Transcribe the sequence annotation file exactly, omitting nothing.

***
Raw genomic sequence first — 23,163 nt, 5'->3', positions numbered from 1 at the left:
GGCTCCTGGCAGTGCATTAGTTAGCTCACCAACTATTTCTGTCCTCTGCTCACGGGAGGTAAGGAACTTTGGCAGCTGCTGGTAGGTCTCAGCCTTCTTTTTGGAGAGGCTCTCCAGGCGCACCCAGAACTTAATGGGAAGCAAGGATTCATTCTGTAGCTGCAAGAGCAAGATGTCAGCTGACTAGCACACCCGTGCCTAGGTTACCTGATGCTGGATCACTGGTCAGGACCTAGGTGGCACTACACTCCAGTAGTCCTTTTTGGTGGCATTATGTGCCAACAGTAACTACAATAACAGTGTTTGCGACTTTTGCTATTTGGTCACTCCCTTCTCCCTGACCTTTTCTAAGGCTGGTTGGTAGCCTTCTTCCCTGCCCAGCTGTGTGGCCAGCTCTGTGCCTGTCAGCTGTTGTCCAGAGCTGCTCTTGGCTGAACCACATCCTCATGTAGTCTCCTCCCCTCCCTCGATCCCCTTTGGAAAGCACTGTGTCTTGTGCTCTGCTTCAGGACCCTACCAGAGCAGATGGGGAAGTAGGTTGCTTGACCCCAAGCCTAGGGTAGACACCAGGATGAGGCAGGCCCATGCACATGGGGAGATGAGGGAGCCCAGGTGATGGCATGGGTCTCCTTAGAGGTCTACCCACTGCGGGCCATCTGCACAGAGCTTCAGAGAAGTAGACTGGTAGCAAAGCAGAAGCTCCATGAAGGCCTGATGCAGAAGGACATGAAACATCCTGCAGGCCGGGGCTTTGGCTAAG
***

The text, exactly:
Raw genomic sequence first — 23,163 nt, 5'->3', positions numbered from 1 at the left:
GGCTCCTGGCAGTGCATTAGTTAGCTCACCAACTATTTCTGTCCTCTGCTCACGGGAGGTAAGGAACTTTGGCAGCTGCTGGTAGGTCTCAGCCTTCTTTTTGGAGAGGCTCTCCAGGCGCACCCAGAACTTAATGGGAAGCAAGGATTCATTCTGTAGCTGCAAGAGCAAGATGTCAGCTGACTAGCACACCCGTGCCTAGGTTACCTGATGCTGGATCACTGGTCAGGACCTAGGTGGCACTACACTCCAGTAGTCCTTTTTGGTGGCATTATGTGCCAACAGTAACTACAATAACAGTGTTTGCGACTTTTGCTATTTGGTCACTCCCTTCTCCCTGACCTTTTCTAAGGCTGGTTGGTAGCCTTCTTCCCTGCCCAGCTGTGTGGCCAGCTCTGTGCCTGTCAGCTGTTGTCCAGAGCTGCTCTTGGCTGAACCACATCCTCATGTAGTCTCCTCCCCTCCCTCGATCCCCTTTGGAAAGCACTGTGTCTTGTGCTCTGCTTCAGGACCCTACCAGAGCAGATGGGGAAGTAGGTTGCTTGACCCCAAGCCTAGGGTAGACACCAGGATGAGGCAGGCCCATGCACATGGGGAGATGAGGGAGCCCAGGTGATGGCATGGGTCTCCTTAGAGGTCTACCCACTGCGGGCCATCTGCACAGAGCTTCAGAGAAGTAGACTGGTAGCAAAGCAGAAGCTCCATGAAGGCCTGATGCAGAAGGACATGAAACATCCTGCAGGCCGGGGCTTTGGCTAAG